What is fermentation?
Fermentation is much like cooking except it uses microbes instead of heat to transform food.
Technically speaking, it is the digestive action of microorganisms and their enzymes–particularly amylases, proteases, and lipases–that transform or break down the carbohydrates, proteins, and fats in food, respectively.
What kind of transformation does this microbial action do to food?
Benefits of fermentation
- Preserves food. Fermentation is a food preservation technique found in almost all culinary traditions. The most popular ones are kimchi from Korea, miso from Japan, and sauerkraut from Germany. In the Philippines we have bagoong among many others. When done right, it creates a selective environment that limits what can grow, cultivating different kinds of microorganisms that inhibit food spoilage and prevent the development of pathogens or toxins.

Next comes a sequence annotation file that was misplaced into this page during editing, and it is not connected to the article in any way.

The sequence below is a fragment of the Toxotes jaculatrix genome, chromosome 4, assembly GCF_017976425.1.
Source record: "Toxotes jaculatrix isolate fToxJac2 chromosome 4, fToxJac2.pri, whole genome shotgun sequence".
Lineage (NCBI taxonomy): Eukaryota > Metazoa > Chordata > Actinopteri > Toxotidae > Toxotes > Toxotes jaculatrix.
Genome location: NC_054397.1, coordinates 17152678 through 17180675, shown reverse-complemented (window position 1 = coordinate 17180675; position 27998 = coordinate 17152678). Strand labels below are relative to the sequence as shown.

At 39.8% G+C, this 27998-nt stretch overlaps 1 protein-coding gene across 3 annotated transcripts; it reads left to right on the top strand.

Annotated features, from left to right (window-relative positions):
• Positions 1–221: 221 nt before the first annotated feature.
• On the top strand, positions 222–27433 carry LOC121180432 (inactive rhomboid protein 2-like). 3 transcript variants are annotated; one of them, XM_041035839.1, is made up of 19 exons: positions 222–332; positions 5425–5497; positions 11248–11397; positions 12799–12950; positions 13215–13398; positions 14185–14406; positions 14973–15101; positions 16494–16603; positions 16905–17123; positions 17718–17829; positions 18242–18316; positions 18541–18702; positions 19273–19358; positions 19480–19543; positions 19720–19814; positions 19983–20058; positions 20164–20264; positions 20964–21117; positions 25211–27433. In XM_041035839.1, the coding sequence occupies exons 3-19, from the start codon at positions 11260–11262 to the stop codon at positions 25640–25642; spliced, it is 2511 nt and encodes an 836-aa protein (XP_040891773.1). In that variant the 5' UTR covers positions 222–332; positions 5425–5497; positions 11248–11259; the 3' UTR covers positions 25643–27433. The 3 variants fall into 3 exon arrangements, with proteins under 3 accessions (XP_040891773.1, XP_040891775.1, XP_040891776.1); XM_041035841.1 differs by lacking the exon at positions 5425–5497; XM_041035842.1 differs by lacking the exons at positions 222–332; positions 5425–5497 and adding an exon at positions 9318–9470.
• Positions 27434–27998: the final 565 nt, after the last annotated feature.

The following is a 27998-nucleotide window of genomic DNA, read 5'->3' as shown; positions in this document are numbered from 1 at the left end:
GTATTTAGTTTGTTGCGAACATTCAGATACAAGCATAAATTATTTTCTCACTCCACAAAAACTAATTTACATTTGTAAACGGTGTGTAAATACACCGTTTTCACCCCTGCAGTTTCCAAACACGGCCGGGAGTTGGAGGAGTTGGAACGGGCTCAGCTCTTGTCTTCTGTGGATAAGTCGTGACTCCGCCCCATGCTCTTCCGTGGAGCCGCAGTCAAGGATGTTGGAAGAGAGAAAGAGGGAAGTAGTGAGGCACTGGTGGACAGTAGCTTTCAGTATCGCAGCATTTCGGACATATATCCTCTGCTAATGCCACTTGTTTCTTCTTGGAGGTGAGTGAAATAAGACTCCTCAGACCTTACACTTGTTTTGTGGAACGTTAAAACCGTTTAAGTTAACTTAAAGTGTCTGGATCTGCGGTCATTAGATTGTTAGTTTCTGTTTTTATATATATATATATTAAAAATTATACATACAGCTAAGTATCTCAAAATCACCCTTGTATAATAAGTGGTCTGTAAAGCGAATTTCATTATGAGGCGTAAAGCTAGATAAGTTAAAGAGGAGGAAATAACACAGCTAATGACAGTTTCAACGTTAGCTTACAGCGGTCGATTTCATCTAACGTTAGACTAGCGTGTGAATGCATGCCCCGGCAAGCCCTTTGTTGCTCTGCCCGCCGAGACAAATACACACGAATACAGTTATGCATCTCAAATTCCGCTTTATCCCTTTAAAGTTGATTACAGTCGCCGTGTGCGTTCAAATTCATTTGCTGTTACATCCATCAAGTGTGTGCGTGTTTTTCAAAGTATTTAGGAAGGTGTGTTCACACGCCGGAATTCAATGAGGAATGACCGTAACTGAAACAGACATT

- Promotes health. Fermented foods are among the most nutritious foods, supporting our immune function. The process of fermentation also makes food easier to digest and nutrients more easily absorbed by our bodies. Remember that ferments are not magic bullets, though; they need to be part of a combination of factors, such as exercise, sleep, and increased consumption of whole plant-based foods.
- Enhances flavors. Enzymes during fermentation break down carbohydrates, proteins, and fast into simple sugars and amino acids, and release unique volatile flavor and aromatic compounds. This why a lot of chefs consider it the final frontier in flavor-making. As Sandor Katz says, “Between fresh and rotten, there is a creative space in which some of the most compelling flavors arise.”